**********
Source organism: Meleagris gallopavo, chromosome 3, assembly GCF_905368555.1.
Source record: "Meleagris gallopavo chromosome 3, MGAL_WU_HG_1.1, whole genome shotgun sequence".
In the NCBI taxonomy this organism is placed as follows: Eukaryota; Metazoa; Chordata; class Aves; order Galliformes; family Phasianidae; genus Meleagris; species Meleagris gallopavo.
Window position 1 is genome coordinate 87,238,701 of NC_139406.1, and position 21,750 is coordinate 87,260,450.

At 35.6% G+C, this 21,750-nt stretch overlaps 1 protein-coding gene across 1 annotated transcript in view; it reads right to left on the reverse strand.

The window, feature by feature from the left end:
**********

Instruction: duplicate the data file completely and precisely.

Source organism: Meleagris gallopavo, chromosome 3, assembly GCF_905368555.1.
Source record: "Meleagris gallopavo chromosome 3, MGAL_WU_HG_1.1, whole genome shotgun sequence".
In the NCBI taxonomy this organism is placed as follows: Eukaryota; Metazoa; Chordata; class Aves; order Galliformes; family Phasianidae; genus Meleagris; species Meleagris gallopavo.
Window position 1 is genome coordinate 87,238,701 of NC_139406.1, and position 21,750 is coordinate 87,260,450.

At 35.6% G+C, this 21,750-nt stretch overlaps 1 protein-coding gene across 1 annotated transcript in view; it reads right to left on the reverse strand.

The window, feature by feature from the left end: